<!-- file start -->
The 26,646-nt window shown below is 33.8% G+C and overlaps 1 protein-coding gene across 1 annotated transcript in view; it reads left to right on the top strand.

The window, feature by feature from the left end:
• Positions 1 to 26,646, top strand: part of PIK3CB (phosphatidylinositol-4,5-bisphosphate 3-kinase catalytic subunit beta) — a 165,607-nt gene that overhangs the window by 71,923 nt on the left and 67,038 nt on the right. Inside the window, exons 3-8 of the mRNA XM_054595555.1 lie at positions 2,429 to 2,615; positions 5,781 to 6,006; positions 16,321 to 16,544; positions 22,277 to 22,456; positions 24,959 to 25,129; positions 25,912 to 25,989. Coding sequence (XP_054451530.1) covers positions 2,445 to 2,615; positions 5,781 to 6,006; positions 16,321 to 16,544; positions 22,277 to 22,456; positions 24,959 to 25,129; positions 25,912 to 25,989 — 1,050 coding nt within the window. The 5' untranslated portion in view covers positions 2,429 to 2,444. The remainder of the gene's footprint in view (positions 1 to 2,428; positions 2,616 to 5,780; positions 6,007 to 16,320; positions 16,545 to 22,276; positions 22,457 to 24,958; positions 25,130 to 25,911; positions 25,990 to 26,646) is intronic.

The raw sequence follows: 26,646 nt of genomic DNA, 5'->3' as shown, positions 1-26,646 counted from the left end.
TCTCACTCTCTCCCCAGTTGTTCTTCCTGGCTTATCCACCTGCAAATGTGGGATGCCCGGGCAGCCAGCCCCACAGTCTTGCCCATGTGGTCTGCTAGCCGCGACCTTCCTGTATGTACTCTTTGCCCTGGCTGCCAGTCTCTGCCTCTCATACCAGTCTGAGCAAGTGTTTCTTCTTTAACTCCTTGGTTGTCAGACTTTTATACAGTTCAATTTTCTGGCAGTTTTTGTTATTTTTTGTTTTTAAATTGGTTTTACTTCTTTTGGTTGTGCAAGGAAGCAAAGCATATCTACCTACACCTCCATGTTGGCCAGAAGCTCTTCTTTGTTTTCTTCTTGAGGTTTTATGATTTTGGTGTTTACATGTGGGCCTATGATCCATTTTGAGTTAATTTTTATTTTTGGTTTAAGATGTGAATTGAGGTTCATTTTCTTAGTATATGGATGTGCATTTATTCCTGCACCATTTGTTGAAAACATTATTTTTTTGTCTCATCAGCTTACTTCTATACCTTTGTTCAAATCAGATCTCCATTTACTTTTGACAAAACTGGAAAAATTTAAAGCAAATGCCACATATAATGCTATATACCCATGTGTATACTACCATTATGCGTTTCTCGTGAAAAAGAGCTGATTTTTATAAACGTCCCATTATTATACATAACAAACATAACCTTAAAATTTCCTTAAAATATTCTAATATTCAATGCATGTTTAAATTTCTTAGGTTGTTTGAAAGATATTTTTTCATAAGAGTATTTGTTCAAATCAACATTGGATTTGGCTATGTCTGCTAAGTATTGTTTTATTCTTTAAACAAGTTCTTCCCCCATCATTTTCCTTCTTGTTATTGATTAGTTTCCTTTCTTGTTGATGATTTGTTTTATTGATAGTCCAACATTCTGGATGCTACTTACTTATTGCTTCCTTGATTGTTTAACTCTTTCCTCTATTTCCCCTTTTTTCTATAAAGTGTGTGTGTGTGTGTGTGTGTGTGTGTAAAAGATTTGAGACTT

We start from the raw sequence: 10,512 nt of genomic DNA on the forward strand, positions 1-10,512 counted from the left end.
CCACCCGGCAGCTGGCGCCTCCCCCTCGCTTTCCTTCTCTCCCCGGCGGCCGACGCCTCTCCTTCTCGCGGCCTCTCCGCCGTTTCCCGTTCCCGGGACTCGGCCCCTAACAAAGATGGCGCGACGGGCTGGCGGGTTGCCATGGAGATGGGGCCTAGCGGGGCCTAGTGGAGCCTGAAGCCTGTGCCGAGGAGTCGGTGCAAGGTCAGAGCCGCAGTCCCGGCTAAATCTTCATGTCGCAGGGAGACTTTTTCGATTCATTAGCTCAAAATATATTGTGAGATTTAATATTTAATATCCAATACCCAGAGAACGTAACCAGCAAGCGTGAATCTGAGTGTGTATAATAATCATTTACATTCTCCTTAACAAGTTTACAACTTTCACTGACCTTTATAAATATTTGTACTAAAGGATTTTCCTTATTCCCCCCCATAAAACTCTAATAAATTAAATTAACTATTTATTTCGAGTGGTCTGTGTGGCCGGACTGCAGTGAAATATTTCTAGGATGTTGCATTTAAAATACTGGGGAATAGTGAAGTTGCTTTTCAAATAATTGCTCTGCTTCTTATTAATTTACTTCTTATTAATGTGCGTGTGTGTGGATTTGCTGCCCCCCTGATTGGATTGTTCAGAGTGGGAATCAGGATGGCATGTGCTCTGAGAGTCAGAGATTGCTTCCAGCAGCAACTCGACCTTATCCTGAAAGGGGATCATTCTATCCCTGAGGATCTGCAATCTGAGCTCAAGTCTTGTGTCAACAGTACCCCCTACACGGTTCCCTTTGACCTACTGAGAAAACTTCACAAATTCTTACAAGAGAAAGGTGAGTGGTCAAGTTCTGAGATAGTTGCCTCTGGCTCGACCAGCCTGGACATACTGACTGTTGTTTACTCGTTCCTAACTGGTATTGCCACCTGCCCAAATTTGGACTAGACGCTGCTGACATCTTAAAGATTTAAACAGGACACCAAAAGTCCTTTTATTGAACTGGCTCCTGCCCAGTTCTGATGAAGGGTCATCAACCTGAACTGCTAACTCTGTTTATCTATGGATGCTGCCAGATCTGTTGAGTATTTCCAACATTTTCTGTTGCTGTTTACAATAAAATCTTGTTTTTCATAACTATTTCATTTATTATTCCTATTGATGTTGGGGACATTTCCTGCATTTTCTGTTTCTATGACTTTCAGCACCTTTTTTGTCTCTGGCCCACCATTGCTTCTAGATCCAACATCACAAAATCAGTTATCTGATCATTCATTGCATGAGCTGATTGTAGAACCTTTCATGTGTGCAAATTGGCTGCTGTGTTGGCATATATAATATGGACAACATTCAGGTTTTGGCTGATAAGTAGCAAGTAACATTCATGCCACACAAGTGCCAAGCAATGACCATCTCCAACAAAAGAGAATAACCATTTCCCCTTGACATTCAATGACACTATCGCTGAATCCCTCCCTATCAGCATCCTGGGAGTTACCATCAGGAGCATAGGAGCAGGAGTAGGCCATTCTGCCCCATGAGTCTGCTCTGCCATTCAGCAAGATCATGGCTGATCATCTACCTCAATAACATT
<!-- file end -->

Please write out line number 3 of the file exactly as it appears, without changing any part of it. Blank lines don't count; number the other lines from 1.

• Positions 1 to 26,646, top strand: part of PIK3CB (phosphatidylinositol-4,5-bisphosphate 3-kinase catalytic subunit beta) — a 165,607-nt gene that overhangs the window by 71,923 nt on the left and 67,038 nt on the right. Inside the window, exons 3-8 of the mRNA XM_054595555.1 lie at positions 2,429 to 2,615; positions 5,781 to 6,006; positions 16,321 to 16,544; positions 22,277 to 22,456; positions 24,959 to 25,129; positions 25,912 to 25,989. Coding sequence (XP_054451530.1) covers positions 2,445 to 2,615; positions 5,781 to 6,006; positions 16,321 to 16,544; positions 22,277 to 22,456; positions 24,959 to 25,129; positions 25,912 to 25,989 — 1,050 coding nt within the window. The 5' untranslated portion in view covers positions 2,429 to 2,444. The remainder of the gene's footprint in view (positions 1 to 2,428; positions 2,616 to 5,780; positions 6,007 to 16,320; positions 16,545 to 22,276; positions 22,457 to 24,958; positions 25,130 to 25,911; positions 25,990 to 26,646) is intronic.